It's part of a new Web site filled with buzzwords like meaningful use, EMR, and healthcare CIO.
The pitch is focused on hospitals that want to push their own Electronic Medical Record (that's what EMR stands for) systems onto smaller practices. There is also a page on something hospitals really like, scaled WiFi systems.
Unfortunately there is one word for all this, and it's part of this Liquidsilver piece on a recent Dell laptop. (They have a larger version of this picture.)
The word is FAIL.
Here is why:
- This is way too late to start talking about meaningful use. The deadline to start proving it comes in about two weeks. You should have been here a year ago, or more, if you were going to be in the room for such a bet-the-company decision.
- You're not a brand in this market. And you're not associating yourself, publicly, with any brands health IT guys actually do know.
- Oh, it's not health care CIO. It's CMIO -- chief medical information officer. The CIO of a hospital may deal with administrative stuff, but the people on the floor consider him (or her) a monkey with a wrench.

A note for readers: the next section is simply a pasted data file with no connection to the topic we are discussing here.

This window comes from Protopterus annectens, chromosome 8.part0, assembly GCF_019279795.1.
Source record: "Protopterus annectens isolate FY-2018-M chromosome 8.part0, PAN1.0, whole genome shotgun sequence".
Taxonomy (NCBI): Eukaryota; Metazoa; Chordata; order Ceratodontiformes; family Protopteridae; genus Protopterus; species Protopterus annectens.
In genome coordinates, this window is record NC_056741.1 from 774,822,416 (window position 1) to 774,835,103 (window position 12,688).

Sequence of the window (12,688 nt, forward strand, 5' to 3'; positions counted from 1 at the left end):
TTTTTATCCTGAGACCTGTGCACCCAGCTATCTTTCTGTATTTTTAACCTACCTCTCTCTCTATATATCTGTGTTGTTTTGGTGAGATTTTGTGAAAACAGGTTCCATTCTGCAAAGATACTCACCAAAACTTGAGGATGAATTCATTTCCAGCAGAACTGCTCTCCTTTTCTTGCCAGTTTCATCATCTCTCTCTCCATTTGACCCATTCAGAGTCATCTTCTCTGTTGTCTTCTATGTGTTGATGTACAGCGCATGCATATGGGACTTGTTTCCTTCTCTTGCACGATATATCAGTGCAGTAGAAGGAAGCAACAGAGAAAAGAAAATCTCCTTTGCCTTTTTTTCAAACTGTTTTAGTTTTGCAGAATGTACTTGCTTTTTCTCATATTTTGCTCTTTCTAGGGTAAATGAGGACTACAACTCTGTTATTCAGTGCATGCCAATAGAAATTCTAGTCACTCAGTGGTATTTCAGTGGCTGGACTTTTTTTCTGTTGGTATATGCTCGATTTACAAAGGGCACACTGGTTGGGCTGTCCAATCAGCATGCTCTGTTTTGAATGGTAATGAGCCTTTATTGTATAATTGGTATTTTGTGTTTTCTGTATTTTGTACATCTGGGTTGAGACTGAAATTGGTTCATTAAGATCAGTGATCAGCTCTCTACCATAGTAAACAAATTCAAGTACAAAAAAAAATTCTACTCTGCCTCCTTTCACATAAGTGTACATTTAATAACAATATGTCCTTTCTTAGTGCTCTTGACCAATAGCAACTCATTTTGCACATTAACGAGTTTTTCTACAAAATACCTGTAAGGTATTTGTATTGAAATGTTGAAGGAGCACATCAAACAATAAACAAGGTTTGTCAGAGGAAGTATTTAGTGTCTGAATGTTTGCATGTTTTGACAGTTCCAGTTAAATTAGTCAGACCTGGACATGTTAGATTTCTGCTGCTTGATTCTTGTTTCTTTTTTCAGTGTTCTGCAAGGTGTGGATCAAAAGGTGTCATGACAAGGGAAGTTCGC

Dell wants to portray itself as a hero of the stimulus. It's in the position of many Republican Congresscritters who sent out press releases praising a bill they all voted against. A sale is a bigger commitment than a vote, by the way, so throwing some marketing on top of this won't make the hurt go away.
Dell is a hardware company and a system integrator. But what hospitals and clinics are looking for are software-based systems they can learn to use quickly if they're to soak up that sweet, sweet stimulus cash.
If hope exists at this late date, it exists through associating yourself with brands these guys do care about. Big iron software outfits like Cerner, NextGen, even Microsoft (remember them?). SaaS outfits like Allscripts and AthenaHealth, which despite the fact they serve the cloud do have a client hardware component.
Had Dell spread brands like this on its Web site -- alongside GE, Siemens, McKesson or Practice Fusion -- then they might have something happening. Their Dell Systems unit (formerly Perot, which unlike Dell is a name to conjure with) could have turned all these parts into systems that worked.
But what I see is marketing covering up the fact Dell did not do its homework. And you know what you get when you don't do your homework?
UPDATE: When Dell bought Perot a year ago, the latter company was said to have over 1,000 hospital customers worldwide, according to IDC. The American Hospital Association estimated there were 5,815 hospitals across the U.S. at the end of 2008.